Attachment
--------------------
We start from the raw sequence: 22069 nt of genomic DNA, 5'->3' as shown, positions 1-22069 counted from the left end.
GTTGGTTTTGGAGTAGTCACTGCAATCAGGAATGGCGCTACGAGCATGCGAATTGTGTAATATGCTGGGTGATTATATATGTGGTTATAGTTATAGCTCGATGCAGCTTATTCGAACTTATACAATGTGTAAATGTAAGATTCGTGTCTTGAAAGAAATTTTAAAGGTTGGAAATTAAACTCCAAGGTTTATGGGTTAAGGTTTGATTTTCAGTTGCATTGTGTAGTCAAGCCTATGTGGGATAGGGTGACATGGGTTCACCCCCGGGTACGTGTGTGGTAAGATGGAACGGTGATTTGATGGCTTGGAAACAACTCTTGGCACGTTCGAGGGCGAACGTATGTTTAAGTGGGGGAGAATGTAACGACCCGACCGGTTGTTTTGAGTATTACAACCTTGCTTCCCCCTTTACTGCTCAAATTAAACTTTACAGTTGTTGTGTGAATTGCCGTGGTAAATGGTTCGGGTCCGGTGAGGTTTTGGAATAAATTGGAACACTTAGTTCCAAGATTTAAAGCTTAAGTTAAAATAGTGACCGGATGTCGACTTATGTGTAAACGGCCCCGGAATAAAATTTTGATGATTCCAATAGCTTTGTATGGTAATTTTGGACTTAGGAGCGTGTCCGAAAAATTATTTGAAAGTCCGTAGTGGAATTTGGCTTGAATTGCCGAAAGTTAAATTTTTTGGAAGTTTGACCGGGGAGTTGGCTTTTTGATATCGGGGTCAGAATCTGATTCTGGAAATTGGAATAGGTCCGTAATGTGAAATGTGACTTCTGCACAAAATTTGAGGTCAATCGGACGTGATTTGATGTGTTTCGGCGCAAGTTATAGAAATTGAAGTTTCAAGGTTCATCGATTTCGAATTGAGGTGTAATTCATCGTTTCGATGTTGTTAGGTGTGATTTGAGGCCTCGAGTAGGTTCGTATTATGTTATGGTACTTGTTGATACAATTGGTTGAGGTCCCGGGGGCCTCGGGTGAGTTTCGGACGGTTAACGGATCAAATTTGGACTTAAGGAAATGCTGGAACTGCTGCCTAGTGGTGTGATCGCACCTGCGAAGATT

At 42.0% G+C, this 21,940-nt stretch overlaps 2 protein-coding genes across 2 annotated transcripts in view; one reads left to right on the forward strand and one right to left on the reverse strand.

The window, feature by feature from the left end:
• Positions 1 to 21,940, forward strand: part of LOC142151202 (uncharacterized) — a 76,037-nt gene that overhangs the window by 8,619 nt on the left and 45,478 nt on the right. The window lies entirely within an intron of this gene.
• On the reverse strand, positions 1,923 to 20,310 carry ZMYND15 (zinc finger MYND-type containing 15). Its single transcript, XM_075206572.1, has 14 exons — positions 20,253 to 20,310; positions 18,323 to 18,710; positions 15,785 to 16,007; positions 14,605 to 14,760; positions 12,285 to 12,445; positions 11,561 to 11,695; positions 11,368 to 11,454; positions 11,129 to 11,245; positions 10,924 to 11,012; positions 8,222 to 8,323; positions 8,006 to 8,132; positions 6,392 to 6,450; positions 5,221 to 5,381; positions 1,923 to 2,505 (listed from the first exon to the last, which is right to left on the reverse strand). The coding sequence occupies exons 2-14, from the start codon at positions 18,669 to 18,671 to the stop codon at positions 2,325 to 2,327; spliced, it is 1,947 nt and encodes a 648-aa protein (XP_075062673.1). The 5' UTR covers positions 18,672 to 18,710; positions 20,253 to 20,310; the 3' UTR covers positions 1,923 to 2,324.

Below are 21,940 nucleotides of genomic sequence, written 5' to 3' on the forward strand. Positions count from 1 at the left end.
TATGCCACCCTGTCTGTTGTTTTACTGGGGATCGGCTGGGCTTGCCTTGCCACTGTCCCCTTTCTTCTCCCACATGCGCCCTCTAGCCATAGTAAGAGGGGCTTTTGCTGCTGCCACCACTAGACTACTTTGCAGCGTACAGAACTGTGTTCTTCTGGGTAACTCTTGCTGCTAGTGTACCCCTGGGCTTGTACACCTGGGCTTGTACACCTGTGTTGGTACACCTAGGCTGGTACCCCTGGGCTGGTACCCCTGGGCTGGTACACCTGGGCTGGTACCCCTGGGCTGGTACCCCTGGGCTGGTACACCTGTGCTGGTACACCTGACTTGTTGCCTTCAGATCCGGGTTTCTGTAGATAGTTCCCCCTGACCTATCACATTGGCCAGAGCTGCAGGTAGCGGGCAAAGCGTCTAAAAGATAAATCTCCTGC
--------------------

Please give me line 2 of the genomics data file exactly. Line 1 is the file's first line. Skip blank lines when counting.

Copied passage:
GTTGGTTTTGGAGTAGTCACTGCAATCAGGAATGGCGCTACGAGCATGCGAATTGTGTAATATGCTGGGTGATTATATATGTGGTTATAGTTATAGCTCGATGCAGCTTATTCGAACTTATACAATGTGTAAATGTAAGATTCGTGTCTTGAAAGAAATTTTAAAGGTTGGAAATTAAACTCCAAGGTTTATGGGTTAAGGTTTGATTTTCAGTTGCATTGTGTAGTCAAGCCTATGTGGGATAGGGTGACATGGGTTCACCCCCGGGTACGTGTGTGGTAAGATGGAACGGTGATTTGATGGCTTGGAAACAACTCTTGGCACGTTCGAGGGCGAACGTATGTTTAAGTGGGGGAGAATGTAACGACCCGACCGGTTGTTTTGAGTATTACAACCTTGCTTCCCCCTTTACTGCTCAAATTAAACTTTACAGTTGTTGTGTGAATTGCCGTGGTAAATGGTTCGGGTCCGGTGAGGTTTTGGAATAAATTGGAACACTTAGTTCCAAGATTTAAAGCTTAAGTTAAAATAGTGACCGGATGTCGACTTATGTGTAAACGGCCCCGGAATAAAATTTTGATGATTCCAATAGCTTTGTATGGTAATTTTGGACTTAGGAGCGTGTCCGAAAAATTATTTGAAAGTCCGTAGTGGAATTTGGCTTGAATTGCCGAAAGTTAAATTTTTTGGAAGTTTGACCGGGGAGTTGGCTTTTTGATATCGGGGTCAGAATCTGATTCTGGAAATTGGAATAGGTCCGTAATGTGAAATGTGACTTCTGCACAAAATTTGAGGTCAATCGGACGTGATTTGATGTGTTTCGGCGCAAGTTATAGAAATTGAAGTTTCAAGGTTCATCGATTTCGAATTGAGGTGTAATTCATCGTTTCGATGTTGTTAGGTGTGATTTGAGGCCTCGAGTAGGTTCGTATTATGTTATGGTACTTGTTGATACAATTGGTTGAGGTCCCGGGGGCCTCGGGTGAGTTTCGGACGGTTAACGGATCAAATTTGGACTTAAGGAAATGCTGGAACTGCTGCCTAGTGGTGTGATCGCACCTGCGAAGATT